and enhancements or new benefits.  In the 5 years that I've worked in Higher
Education, Microsoft has made 3 major changes in licensing plans.  We should
be able to have an expectation of consistency and the delivery of plan
options that will not wildly vary our costs from year to year.  I wish I
could see more benefits than losses, but in the end I feel that Microsoft
may have missed the mark once again in delivering a program to higher
education that truly meets our expectations and doesn't leave us with the
feeling that Microsoft has once again found a way to improve their revenue
picture.

As always, my hope is that you will able to escalate this feedback through
the proper channels at Microsoft.  Thanks as always for listening and trying
to respond to my questions and concerns.

>>> "Heidi Felker" <[log in to unmask]> 07/11/01 08:11AM >>>
Teri:

I came across correspondence on a list serve that you were involved in
and could not help but take note of some concerns about Campus Agreement
3.0.  I hope that I am not being rude or presumptuous for stepping in
and contacting you about this.  If I am, please forgive me.  I want to
try clarify a few specific issues that appear to be simple
misunderstandings.  Perhaps  I am wrong but here goes.....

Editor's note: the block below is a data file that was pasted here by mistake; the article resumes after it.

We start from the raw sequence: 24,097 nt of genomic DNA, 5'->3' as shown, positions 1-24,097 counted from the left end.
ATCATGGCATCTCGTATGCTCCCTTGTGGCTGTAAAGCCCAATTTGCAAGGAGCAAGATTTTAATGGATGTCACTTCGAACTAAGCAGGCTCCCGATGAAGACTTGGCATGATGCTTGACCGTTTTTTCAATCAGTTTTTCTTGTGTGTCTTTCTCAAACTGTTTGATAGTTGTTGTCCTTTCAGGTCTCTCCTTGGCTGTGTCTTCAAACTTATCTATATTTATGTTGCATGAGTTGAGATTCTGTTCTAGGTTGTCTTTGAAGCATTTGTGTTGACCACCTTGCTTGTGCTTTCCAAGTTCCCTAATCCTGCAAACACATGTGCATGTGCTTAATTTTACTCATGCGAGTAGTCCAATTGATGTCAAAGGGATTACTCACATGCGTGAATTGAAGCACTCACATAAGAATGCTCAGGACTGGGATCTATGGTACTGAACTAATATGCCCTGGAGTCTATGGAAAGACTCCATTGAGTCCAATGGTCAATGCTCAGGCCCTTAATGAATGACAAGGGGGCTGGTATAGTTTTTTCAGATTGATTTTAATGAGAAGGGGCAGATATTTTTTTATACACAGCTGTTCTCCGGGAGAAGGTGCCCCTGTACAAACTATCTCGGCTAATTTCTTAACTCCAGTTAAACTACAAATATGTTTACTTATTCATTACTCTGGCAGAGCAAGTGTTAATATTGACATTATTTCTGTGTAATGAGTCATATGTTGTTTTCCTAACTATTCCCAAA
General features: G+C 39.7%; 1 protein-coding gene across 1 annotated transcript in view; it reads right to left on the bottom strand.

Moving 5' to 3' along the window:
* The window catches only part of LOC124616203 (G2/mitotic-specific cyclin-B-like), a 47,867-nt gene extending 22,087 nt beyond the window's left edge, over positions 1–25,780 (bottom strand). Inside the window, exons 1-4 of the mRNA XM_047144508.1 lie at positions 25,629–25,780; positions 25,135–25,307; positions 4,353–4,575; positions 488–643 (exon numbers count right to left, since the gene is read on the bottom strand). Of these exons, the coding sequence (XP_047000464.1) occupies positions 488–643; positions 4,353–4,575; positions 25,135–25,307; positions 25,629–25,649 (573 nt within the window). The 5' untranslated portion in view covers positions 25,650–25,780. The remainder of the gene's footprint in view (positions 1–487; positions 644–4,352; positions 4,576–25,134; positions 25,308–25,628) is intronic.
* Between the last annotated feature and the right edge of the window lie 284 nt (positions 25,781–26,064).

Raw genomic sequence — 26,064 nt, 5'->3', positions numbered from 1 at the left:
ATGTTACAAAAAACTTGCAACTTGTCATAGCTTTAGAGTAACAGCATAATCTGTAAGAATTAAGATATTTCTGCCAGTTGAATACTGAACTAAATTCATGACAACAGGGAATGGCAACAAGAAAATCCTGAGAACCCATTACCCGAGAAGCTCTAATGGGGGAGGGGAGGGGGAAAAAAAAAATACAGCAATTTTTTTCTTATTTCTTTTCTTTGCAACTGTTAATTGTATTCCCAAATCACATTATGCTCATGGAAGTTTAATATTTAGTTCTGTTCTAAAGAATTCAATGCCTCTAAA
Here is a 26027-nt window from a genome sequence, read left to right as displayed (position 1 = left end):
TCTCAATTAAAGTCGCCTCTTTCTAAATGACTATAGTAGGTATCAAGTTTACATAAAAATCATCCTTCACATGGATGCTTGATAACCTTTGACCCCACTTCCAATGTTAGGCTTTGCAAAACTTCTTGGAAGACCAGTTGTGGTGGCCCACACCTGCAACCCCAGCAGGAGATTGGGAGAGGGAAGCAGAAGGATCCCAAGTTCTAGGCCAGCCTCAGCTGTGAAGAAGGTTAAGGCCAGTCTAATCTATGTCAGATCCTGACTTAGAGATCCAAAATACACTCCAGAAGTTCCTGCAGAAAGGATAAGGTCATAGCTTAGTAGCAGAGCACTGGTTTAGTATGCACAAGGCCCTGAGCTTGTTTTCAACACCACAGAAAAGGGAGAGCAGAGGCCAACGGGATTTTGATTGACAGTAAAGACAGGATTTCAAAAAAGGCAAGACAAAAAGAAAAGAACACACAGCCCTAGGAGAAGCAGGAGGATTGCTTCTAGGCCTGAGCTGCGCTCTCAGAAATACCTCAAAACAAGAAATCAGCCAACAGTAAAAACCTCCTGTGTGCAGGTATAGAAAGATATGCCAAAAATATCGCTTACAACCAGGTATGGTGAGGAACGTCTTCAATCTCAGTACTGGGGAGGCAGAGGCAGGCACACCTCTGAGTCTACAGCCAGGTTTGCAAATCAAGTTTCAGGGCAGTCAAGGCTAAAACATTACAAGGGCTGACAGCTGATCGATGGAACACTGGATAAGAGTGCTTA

First, Microsoft has no intention of "forcing" schools to subscribe to
Campus Agreement or any other subscription-based program for that
matter.  Has anyone heard rumors about Academic Select or Academic Open
going away?  If so, please let me know so I can make sure we immediately
put an end to such falsities.

Second, there have been no changes whatsoever between Campus Agreement
2.0 and Campus Agreement 3.0 in terms of licensing student employees.
Where is the impression that there has been coming from?  Microsoft has
always asked, and continues to ask, schools to count their full time and
part time knowledge workers.  For simplicity sake, we encourage schools
to just refer to their IPED forms for these numbers.  Alternatively,
there is a simple equation for performing the calculation which is
described on the public web site:

FTE counts are the numbers a school must report to the government as
represented in IPEDS form S. The count equals: full-time faculty +
part-time faculty divided by 3 + full-time staff + part-time staff
divided by 2. Example: A university has 2,000 full-time faculty, 3,000
part-time faculty, 1,000 full-time staff and 1,000 part-time staff. Its
entire FTE count equals: 2,000 +3,000/3 + 1,000 + 1,000/2 = 4,500 FTEs.

Next, I am attaching an estimated retail price list with information on
pricing per product.


 <<CA-SA 3_0 Pricing.htm>>

Finally, your are correct that work-at-home rights have been limited to
only Office and the Back Office CALs.  The decision to change this is
based on piracy concerns.  There is no ulterior motive.

I hope this helps clarify things.  I understand that there has been a
lot of "talk" out there about Microsoft's licensing changes.  Please
know that, despite what the press says, I for one am always interested
in open communication with our customers.  Who else will support what we
do every day?

Regards,
Heidi


Heidi Felker
Microsoft Corporation
Education Solutions Group
West Region
E-mail:  [log in to unmask]
Phone: (800) 426-9400 x 11776